AUB and Canal+ join forces to fight against Television Signal piracy

Television Signal piracy is a real shortfall for the audiovisual industry nowadays. During the African Nations Championship held in Cameroon in January-February 2021, opportunity was given to the African Union of Broadcasting to (re) take stock of satellite and online piracy, during broadcast time. Out of 32 games delivered in 21 days, several were screened illegally.

As the Africa Cup of Nations (AFCON) approaches with leaps and bounds, stakeholders involved in the exploitation of broadcasting rights are committed to tackling audiovisual piracy during encounters.

On October 15, 2021, the issue was at the center of discussions between the delegation of the Canal + Group and Officials of the African Union of Broadcasting, in Dakar.

Grégoire Ndjaka, AUB’s Chief Executive Officer, expressed his concern on the legal measures taken saying: “Our permanent concern is the protection of TV signal. The fight ought to be carried at all levels. Are you allowed to screen the match? If yes, there is no problem. Secure your signal. But if you don’t have a broadcast contract, should you be allowed to operate illegally while others are paying? That’s the problem!”.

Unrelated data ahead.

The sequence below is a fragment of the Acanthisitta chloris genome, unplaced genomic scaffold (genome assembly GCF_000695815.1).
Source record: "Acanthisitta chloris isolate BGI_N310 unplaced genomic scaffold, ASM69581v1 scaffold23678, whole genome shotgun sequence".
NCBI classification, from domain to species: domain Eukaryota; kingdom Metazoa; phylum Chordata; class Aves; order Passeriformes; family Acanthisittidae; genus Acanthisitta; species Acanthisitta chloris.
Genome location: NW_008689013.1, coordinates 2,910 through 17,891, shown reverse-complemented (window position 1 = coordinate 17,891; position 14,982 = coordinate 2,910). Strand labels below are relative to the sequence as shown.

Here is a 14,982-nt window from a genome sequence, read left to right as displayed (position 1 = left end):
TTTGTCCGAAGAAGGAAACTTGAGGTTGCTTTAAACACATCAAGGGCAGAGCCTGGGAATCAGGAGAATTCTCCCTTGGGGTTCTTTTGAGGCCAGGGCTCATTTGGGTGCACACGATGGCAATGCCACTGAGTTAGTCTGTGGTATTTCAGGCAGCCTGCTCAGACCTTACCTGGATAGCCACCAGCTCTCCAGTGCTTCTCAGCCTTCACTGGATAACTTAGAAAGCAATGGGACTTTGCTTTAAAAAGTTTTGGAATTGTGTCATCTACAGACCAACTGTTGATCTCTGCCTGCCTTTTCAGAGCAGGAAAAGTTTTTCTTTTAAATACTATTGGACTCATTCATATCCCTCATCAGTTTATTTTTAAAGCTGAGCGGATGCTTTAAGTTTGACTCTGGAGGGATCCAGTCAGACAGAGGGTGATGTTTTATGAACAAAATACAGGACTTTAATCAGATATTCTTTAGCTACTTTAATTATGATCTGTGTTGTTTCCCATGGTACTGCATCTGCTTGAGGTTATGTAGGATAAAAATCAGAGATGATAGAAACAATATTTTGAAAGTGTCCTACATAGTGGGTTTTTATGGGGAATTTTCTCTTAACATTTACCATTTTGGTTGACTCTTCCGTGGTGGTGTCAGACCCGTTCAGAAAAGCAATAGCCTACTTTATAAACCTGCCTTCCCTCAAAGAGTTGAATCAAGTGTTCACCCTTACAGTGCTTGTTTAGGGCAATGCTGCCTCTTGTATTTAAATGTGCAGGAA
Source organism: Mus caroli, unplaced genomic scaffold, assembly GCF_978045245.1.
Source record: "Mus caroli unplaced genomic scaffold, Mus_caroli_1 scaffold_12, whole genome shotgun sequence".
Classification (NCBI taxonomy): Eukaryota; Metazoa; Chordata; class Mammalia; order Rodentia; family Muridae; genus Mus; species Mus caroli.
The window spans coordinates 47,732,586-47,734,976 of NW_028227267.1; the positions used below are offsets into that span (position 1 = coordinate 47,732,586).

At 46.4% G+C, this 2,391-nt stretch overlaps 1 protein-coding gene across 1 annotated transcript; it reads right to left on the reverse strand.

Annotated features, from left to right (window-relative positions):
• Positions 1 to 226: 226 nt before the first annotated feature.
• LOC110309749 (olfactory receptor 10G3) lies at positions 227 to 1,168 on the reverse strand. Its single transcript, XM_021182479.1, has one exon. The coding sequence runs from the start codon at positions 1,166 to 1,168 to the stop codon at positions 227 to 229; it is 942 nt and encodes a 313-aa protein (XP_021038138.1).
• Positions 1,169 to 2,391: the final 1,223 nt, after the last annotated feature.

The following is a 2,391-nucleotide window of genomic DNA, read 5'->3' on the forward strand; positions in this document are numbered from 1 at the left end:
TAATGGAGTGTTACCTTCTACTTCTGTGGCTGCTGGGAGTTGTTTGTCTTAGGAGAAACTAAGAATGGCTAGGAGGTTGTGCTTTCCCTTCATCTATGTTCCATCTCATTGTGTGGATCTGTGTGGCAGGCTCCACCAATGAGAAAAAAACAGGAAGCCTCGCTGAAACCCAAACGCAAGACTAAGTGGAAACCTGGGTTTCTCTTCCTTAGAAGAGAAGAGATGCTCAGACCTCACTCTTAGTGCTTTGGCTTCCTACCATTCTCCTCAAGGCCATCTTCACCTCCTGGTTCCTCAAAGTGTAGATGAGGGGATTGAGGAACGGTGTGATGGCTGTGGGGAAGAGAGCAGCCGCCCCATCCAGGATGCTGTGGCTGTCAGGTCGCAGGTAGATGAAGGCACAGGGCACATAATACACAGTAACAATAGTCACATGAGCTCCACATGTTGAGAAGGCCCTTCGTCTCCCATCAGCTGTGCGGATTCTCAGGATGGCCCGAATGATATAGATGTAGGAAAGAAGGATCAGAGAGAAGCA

On a technical standpoint, Alexandre Gruner, Director of Channel Relations and Partnerships at Canal , reassured both parties of the technical prowess of the Canal Group: “If we have compelling evidence and take note of any illegal activity on Canal+ bouquet concerning AFCON or the FWC, be rest assured, we will suspend your signal!”.

On the other hand, Sebastien Punturello, Managing Director of Canal+ Senegal, acknowledged the difficulties on the ground: “I spend at least 20-30% of my time fighting signal piracy. For several years, we have actively led the battle thanks to the support of local authorities, our relations, various ministries (Culture, Communication, and Justice) as well as the National Audiovisual Regulatory Council – CNRA Senegal”.

Whether encrypted or not, TV signal piracy is a threat to intellectual property rights. A football competition which is not bought ultimately and ends up being squandered on the piracy market is a threat to the development of the audiovisual industry.